So that is Malaysia circa 2016.

    Abandon principles, all ye who enter.

  3. Malaysiakini and FreeMalaysiaToday will succumb eventually.

    The regime is making it up as they go along.

    Time is running out fast, yet all we see is commentary rather than action.

    Sometimes a 90-year-old stumping from state to state (with evil motives, of course) may make us wonder why we are so passive. Half of 90 is 45. One third is 30. How many of us want to put our necks on the line, for whatever motive? Like I say, get used to Najib’s vacuous face.

  4. 1. Ferdi…what are you then? Another mere commentator? A kill joy is a better description…if you lose hope…please don’t depress others…
    2. Katasayang…oh no…another commentator…
    3. To all…if you are really unhappy about the way events are unfolding in our country…do something positive…one small step, can become a big leap…what is RM10 from most, if it comes to that? The more you help to pay for the independence (i.e. more subscribers) news portal, it’ll be cheaper in the long run…this free mentality has to cease…after did pay for your internet connection, right? 😉

  5. Delara … I don’t know. I still don’t see what we can do as something positive? I have suggested mine quite a few times the past few days. It is naive as per @CLF 😛

  6. Delara ..

    ok, something positive..

    as per operation cost for TMI, I am not sure why they have not considered doing it as a non-profit that lives on donation, instead of merely closing it down. Just their archive alone itself worth a lot.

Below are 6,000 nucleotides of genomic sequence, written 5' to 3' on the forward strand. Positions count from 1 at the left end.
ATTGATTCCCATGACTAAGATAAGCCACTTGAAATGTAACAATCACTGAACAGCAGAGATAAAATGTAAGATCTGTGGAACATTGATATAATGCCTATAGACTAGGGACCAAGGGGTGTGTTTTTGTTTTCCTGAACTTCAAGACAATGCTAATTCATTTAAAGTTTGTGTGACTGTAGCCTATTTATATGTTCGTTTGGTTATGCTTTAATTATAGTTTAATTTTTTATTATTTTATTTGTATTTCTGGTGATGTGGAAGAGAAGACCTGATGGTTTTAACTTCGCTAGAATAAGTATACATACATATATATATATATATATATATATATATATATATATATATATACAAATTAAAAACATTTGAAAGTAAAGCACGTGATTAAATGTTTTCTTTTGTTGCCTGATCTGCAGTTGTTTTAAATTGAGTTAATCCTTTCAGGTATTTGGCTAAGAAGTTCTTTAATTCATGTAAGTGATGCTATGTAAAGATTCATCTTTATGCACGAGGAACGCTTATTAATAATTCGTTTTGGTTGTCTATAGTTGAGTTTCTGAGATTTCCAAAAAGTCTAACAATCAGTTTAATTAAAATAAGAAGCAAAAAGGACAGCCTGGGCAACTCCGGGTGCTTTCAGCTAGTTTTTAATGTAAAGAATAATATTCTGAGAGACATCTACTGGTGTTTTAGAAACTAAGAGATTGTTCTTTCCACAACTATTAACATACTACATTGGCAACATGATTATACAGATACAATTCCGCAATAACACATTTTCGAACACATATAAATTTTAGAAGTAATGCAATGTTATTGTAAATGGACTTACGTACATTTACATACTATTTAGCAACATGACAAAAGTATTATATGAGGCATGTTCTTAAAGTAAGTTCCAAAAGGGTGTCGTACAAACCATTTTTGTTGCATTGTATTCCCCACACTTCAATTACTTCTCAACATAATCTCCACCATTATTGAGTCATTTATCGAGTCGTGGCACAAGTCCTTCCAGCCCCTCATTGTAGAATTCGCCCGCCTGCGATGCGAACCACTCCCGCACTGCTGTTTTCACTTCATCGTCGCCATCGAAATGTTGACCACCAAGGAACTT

For e.g. Dr Kua was just lamenting today the fact he could not find RPK’s Third Force’s “Citizen’s Declaration”

    Perhaps, TMI might have a copy of it.

    PBS in USA lives on donation, and there are quite a few quality programs that came out from it.

    Perhaps, there are more stories behind the closing of TMI.

    Time to do to mimic this…
    “Coporation of Public Broadcasting: A Private Corporation Funded by the American People”

    with …
    “Today’s Malaysia Broadcasting Independently Funded by the Malaysian Rakyat”

  7. @ Delara March 16, 2016 at 8:26 am

    Good point, bro / sis – but I’m just not sure that the Internet is the cure. You cannot avoid the need to get up and go to ground. Just stay away from the Jibby goons : )